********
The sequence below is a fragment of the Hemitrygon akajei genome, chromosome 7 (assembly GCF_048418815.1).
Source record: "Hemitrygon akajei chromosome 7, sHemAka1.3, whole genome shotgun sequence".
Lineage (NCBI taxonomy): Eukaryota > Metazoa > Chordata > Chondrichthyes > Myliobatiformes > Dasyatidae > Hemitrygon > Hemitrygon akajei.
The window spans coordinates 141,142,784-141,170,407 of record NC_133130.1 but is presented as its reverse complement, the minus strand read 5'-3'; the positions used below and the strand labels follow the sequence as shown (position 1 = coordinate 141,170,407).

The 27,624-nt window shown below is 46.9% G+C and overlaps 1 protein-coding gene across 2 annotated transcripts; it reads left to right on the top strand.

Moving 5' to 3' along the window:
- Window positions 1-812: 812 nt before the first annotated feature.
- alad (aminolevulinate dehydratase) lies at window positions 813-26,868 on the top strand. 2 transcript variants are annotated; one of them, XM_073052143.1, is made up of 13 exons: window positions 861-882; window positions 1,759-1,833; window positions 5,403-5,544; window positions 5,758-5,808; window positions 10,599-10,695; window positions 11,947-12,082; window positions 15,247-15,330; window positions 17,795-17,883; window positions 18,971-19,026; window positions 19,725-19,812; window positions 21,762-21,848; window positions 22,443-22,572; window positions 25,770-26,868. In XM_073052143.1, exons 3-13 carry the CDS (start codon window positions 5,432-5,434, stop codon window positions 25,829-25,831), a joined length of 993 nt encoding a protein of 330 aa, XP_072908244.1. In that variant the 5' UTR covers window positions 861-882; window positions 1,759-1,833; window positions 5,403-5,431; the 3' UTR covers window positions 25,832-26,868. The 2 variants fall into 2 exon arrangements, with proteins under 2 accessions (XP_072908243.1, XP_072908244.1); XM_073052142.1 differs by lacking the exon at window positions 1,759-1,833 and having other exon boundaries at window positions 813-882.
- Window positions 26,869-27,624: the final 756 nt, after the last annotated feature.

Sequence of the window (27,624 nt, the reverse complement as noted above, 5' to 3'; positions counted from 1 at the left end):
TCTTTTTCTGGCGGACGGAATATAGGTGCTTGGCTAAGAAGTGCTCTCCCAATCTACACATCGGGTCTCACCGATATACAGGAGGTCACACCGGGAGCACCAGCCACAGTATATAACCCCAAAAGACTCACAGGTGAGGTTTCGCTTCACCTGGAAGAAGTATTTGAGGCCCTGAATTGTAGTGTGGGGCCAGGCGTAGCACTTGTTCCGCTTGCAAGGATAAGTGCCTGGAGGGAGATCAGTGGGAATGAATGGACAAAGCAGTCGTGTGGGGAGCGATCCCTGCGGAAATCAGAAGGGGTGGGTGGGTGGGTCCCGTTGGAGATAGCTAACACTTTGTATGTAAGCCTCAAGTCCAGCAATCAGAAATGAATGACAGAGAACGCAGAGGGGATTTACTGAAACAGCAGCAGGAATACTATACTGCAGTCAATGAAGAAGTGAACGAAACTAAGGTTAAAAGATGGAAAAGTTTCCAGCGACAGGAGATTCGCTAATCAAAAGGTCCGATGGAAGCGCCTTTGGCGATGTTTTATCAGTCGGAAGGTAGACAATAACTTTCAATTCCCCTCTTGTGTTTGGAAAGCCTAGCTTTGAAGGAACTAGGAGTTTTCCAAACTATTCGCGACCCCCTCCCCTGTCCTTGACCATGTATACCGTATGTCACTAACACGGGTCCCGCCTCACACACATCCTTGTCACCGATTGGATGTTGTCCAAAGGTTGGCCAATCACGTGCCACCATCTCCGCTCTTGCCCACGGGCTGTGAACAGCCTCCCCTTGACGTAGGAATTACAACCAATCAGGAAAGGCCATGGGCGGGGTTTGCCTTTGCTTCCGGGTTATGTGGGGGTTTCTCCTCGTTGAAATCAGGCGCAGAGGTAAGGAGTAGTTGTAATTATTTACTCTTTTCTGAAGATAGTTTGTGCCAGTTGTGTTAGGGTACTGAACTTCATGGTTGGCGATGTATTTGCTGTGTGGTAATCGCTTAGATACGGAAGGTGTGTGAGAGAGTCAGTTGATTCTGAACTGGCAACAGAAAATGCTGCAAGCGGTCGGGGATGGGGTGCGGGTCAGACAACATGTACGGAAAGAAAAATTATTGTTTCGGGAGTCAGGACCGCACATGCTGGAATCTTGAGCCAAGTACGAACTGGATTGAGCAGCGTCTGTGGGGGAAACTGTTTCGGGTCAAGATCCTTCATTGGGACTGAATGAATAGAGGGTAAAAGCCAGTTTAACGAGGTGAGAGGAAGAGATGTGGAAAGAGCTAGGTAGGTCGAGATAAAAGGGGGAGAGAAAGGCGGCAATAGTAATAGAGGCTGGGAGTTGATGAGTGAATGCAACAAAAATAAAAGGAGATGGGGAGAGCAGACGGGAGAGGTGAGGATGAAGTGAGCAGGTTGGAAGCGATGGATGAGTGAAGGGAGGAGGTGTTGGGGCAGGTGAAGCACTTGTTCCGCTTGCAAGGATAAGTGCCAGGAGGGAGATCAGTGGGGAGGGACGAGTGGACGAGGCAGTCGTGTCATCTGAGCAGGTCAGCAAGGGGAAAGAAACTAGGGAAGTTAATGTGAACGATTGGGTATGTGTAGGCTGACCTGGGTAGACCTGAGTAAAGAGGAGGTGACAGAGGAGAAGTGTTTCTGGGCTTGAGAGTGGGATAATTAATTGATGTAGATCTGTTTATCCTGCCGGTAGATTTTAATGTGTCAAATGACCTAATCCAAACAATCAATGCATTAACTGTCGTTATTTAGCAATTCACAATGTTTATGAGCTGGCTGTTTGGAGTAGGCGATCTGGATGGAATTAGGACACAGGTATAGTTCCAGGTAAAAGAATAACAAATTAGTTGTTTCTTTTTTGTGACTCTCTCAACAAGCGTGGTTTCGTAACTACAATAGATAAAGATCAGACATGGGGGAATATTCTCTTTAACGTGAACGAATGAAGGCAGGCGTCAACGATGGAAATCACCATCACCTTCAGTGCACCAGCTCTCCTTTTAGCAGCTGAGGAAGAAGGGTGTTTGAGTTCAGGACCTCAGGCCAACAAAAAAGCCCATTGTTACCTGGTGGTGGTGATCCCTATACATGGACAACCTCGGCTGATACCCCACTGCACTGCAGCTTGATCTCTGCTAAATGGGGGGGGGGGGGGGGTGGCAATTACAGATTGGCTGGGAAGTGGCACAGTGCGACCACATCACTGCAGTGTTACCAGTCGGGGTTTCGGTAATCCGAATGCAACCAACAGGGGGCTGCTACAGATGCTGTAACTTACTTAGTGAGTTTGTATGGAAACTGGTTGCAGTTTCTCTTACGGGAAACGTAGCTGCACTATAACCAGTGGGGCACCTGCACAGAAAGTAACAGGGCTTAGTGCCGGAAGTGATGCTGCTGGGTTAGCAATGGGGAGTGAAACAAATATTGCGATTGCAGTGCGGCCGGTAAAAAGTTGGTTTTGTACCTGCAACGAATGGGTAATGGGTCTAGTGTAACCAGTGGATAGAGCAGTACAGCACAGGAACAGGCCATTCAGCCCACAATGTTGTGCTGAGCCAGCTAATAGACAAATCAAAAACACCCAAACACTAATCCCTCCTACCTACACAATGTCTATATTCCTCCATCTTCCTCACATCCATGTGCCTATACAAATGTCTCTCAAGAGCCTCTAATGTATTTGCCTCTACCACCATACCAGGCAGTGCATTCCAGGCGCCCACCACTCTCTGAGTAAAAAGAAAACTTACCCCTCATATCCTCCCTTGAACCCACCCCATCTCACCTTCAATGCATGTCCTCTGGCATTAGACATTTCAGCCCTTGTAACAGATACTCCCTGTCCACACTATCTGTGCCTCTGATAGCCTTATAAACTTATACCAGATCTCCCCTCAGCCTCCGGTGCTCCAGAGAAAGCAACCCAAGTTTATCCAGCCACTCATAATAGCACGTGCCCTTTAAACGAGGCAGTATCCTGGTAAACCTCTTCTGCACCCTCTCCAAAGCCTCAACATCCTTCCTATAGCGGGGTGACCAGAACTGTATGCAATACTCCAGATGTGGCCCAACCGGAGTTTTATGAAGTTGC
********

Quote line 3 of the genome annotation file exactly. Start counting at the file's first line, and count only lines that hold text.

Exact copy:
Lineage (NCBI taxonomy): Eukaryota > Metazoa > Chordata > Chondrichthyes > Myliobatiformes > Dasyatidae > Hemitrygon > Hemitrygon akajei.